The Communications Technology group welcomes questions from any campus Constituent concerned about how the wireless functionality of a device they have or are considering obtaining will fit into the campus. At help.unc.edu go to the Networking Services request and choose "Consultation" to get that help. The guidance below is intended to clarify when asking for that consultation is required, when it is a good idea, and when it is probably unnecessary (but always your option if you have a concern!).

First, use by individual students or employees of personal consumer technology using very short range (like Bluetooth, ANT/ANT+) protocols pose very low risk of causing difficulty on campus wireless spectrum. As long as students and employees comply with the Acceptable Use Policy, Information Security Controls Standard, and related technology policies, there should be no need to request a consultation unless you have a specific concern. Students should not place any persistent wireless device on campus (other than in their residence hall rooms) unless they are under the supervision of a faculty member. Employees should not do so outside the scope of their work responsibilities.

Your risks and risks to the University are highest when your unit will rely on a device with wireless functions in order to do business, when devices will be left in place longer, when the wireless function uses a protocol that covers a wide area, when the device(s) are of a new or unusual kind, or when a device may be moved to different places and create difficulty troubleshooting if it conflicts with other devices.

Note: Individual consumer grade devices like laptops, watches, and phones are not usually sources of interference concern. Devices that others connect to or large numbers of small devices, even with only short-range transmission, are sources of risk that this Standard seeks to address. The intent is not to stop these activities (though some might be stopped), but to make sure ITS Communication Technologies has an awareness of what technology is being used on campus so that systems can coexist peacefully.

Units must request a Networking Services consultation before implementation if any of the following are true or if, at any time, the wireless function of the device appears to be interacting in negative ways with other devices or networks on campus.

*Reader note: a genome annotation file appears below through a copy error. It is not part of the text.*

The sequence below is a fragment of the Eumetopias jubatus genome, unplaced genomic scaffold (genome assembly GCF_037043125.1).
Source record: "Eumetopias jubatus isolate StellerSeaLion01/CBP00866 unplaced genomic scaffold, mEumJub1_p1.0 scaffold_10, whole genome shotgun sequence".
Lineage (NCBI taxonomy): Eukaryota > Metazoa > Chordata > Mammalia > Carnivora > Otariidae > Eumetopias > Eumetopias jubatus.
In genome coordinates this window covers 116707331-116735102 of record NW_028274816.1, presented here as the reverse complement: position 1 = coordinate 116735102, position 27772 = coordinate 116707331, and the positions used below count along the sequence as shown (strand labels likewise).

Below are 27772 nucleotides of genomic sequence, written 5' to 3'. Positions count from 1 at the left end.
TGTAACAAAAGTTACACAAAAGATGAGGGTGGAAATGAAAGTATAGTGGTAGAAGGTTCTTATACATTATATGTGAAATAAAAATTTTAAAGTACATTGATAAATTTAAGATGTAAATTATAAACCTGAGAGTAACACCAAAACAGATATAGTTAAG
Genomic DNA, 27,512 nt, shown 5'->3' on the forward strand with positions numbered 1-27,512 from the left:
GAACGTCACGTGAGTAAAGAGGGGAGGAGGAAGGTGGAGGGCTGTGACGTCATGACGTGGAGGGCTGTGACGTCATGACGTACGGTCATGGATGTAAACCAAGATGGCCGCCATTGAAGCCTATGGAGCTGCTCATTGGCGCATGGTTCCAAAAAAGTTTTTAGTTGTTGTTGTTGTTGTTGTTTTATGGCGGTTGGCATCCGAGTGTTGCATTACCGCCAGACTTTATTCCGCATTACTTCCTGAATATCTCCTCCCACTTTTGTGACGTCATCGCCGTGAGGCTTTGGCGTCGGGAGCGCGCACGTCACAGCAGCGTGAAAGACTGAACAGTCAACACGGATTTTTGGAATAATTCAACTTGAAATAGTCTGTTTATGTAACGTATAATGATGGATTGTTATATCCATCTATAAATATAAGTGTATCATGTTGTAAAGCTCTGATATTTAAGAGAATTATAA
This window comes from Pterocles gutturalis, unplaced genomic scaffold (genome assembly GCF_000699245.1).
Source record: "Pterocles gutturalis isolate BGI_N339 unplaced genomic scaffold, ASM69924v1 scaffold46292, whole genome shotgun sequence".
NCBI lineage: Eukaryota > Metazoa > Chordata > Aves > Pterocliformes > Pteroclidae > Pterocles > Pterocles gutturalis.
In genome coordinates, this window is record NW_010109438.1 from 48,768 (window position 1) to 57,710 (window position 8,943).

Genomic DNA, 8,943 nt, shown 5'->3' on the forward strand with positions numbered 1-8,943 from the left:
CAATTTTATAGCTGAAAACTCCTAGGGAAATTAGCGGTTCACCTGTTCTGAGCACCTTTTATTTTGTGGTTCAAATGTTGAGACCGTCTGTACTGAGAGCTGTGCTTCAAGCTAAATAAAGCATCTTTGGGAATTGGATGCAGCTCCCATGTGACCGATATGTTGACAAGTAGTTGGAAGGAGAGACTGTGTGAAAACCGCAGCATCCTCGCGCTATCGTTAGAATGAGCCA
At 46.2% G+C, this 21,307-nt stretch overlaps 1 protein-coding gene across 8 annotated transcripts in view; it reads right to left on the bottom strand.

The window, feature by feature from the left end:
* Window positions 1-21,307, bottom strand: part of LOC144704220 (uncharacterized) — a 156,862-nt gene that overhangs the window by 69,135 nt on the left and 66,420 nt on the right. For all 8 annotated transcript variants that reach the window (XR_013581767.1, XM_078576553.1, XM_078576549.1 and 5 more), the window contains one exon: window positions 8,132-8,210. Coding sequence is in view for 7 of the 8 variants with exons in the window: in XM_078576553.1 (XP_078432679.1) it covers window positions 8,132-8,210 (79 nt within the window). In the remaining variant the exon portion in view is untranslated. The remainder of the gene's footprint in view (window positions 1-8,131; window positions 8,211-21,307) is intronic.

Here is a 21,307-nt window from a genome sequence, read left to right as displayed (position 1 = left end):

• Devices with wireless functions that will span beyond a single campus building. (Examples include mesh-networks or beacons) This is not meant to cover consumer devices that simply connect to a campus wireless network with a signal that might reach across a building.
  • Devices in quantities that might impact other campus network services (if connected to a wireless campus network for example). This may include devices that transmit large quantities of data, like sensors of various kinds, or that could interfere with nearby devices. Please be conservative in your estimate of how many that quantity is based on the device's type and function. Examples: Campus unit wants to deploy hundreds of wireless sensors around campus for a research project. Lighting controls (due to the density of required controllers). Mesh-networked fire or other alarm system.
  • Any device intended to monitor wireless spectrum or data networks (note that these devices should not be used by non-ITS staff other than in coordination with ITS Communication Technologies and the IT Security Office).
  • Devices (that are not mass-market consumer grade) that your unit will rely on to perform an essential business function, particularly if the cost would be a substantial loss to your unit if the device was determined later to be incompatible and could not be used. Example: MRI machine that requires its own wireless network.
  • If the device will transmit Sensitive (Tier 2/3) information, any risk assessment required by the Information Security Controls Standard will take into account wireless functionality of the device. (This may include consultation between the Information Security Office and ITS Communications Technology.)
  • Handheld radios or other devices often used by campus safety staff.

Units should request a consultation, but are not required to do so, if any of the following are true: